There are easy habits you can create to help you support healthy habits you are trying to develop. Think about what type of easy habits can support your good intentions automatically. For example, getting in the habit of setting out your running gear the night before is an easy habit to develop that supports your habit of running. Once the running gear is set out, it reduces the need to fight strong temptations to sleep in or to skip the run.
Once you have developed habits, they require less energy to follow than to break.
At least three weeks. Inserting new routines is not easy. Despite knowing what’s good for us and best intentions, habits tend to keep us doing what we always do. They are difficult to change — any of us can attest to this.
To investigate the duration of habit formation, volunteers were asked to carry out healthy tasks such as eating, drinking or being active daily in the same context (for example ‘eat an apple as your 10 a.m. snack’) for 12 weeks.
There was considerable variation in how long it took them to reach their limit of automaticity. The range was 18 to 254 days.
Which tells us that we need at least three weeks to establish a new routine, possibly longer.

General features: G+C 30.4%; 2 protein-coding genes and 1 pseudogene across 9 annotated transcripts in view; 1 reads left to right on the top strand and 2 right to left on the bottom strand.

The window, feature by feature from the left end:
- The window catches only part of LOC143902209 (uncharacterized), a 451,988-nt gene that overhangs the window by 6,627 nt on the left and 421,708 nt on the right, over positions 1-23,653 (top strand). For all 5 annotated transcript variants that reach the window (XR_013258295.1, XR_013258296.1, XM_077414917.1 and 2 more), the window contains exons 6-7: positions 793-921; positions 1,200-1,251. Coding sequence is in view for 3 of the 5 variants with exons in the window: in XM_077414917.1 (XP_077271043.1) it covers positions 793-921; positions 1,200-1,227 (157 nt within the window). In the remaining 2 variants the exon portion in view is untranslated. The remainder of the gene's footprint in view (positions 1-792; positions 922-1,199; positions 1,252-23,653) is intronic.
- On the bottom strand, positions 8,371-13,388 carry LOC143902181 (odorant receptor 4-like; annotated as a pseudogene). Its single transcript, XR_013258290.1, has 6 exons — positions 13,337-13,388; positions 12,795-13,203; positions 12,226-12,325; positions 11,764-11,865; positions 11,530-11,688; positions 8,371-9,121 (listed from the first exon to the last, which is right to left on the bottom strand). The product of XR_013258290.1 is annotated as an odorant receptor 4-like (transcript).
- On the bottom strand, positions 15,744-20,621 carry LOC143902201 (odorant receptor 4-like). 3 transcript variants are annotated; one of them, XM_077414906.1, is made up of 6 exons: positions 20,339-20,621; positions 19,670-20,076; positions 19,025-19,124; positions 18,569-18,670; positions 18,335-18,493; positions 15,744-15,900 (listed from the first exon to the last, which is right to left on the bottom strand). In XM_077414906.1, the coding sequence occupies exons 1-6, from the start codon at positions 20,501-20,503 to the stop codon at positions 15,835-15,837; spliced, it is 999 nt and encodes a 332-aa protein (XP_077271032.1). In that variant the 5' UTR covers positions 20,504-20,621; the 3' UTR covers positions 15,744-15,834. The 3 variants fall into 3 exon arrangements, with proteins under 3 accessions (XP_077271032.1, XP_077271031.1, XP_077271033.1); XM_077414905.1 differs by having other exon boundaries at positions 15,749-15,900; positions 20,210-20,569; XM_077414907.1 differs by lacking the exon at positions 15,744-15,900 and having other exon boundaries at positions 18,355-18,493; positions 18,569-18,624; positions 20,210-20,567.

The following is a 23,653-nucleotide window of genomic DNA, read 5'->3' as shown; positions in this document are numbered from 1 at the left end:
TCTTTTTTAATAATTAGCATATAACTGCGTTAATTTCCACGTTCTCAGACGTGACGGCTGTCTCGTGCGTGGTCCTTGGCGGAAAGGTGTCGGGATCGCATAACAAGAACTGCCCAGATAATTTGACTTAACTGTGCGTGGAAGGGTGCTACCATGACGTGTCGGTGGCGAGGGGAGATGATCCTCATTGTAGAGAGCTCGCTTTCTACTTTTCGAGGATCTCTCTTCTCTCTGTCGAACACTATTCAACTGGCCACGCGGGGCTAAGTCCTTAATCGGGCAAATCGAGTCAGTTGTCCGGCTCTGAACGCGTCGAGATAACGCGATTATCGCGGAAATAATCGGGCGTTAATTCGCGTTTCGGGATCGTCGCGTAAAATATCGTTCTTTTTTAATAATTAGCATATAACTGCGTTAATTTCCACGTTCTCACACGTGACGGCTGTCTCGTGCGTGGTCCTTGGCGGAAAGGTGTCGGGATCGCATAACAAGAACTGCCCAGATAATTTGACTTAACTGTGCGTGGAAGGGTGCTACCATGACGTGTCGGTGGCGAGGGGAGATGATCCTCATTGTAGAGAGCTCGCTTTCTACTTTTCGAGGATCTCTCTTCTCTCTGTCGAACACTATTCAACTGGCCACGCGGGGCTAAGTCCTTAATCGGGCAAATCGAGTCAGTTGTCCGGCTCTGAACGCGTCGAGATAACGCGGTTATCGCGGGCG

Advice I frequently give to athletes I work with is to write down a list of healthy behaviors that do not take more than 15 minutes daily to accomplish. An axample: Prep your bike and gear the night before a morning ride.
Without getting your bike ready the night before your morning ride, you might lose more time airing up the tire, finding your helmet and putting the lights on, instead of using it for exercise time. Healthy behavior needs prep work.
Change also becomes more achievable if you choose strategies that enhance your chance for success. An example: Pre-cut your veggies.
Your best intension could be eating more veggies, but if you have not been to the store, or pre-cut them, it might be tricky to grab a few carrots and some hummus as a healthy snack while at the office. Planning ahead has to be your friend — support yourself.
Here are suggestions of small changes that can be implemented daily. Either one of them at a time for several days or every day a different one.
- Reduce added sugars – snack on fruits instead on energy bars unless needed.
- Try recipes with veggies you usually do not eat. Example: red beet soup.
- Leave one cookie behind and replace it with ½ banana